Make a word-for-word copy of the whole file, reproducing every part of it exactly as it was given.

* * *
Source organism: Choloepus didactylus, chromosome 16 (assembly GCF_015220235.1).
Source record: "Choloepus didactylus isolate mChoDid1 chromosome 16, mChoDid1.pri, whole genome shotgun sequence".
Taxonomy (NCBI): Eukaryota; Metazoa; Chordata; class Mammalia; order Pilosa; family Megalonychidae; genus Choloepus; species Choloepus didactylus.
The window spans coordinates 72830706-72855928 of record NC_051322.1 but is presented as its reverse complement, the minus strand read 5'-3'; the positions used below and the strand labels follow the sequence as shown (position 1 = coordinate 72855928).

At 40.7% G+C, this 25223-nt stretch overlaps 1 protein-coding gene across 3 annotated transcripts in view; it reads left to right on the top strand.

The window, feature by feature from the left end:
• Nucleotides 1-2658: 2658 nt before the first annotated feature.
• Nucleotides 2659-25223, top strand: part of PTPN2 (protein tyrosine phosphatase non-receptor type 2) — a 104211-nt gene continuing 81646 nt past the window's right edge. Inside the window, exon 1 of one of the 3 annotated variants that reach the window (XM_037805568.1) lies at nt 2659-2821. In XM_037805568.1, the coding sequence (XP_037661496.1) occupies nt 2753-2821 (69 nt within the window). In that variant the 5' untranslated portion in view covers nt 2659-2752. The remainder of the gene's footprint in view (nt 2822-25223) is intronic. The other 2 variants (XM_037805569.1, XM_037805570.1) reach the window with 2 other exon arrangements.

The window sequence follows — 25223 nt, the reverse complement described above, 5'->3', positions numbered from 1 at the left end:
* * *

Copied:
Source organism: Choloepus didactylus, chromosome 16 (assembly GCF_015220235.1).
Source record: "Choloepus didactylus isolate mChoDid1 chromosome 16, mChoDid1.pri, whole genome shotgun sequence".
Taxonomy (NCBI): Eukaryota; Metazoa; Chordata; class Mammalia; order Pilosa; family Megalonychidae; genus Choloepus; species Choloepus didactylus.
The window spans coordinates 72830706-72855928 of record NC_051322.1 but is presented as its reverse complement, the minus strand read 5'-3'; the positions used below and the strand labels follow the sequence as shown (position 1 = coordinate 72855928).

At 40.7% G+C, this 25223-nt stretch overlaps 1 protein-coding gene across 3 annotated transcripts in view; it reads left to right on the top strand.

The window, feature by feature from the left end:
• Nucleotides 1-2658: 2658 nt before the first annotated feature.
• Nucleotides 2659-25223, top strand: part of PTPN2 (protein tyrosine phosphatase non-receptor type 2) — a 104211-nt gene continuing 81646 nt past the window's right edge. Inside the window, exon 1 of one of the 3 annotated variants that reach the window (XM_037805568.1) lies at nt 2659-2821. In XM_037805568.1, the coding sequence (XP_037661496.1) occupies nt 2753-2821 (69 nt within the window). In that variant the 5' untranslated portion in view covers nt 2659-2752. The remainder of the gene's footprint in view (nt 2822-25223) is intronic. The other 2 variants (XM_037805569.1, XM_037805570.1) reach the window with 2 other exon arrangements.

The window sequence follows — 25223 nt, the reverse complement described above, 5'->3', positions numbered from 1 at the left end: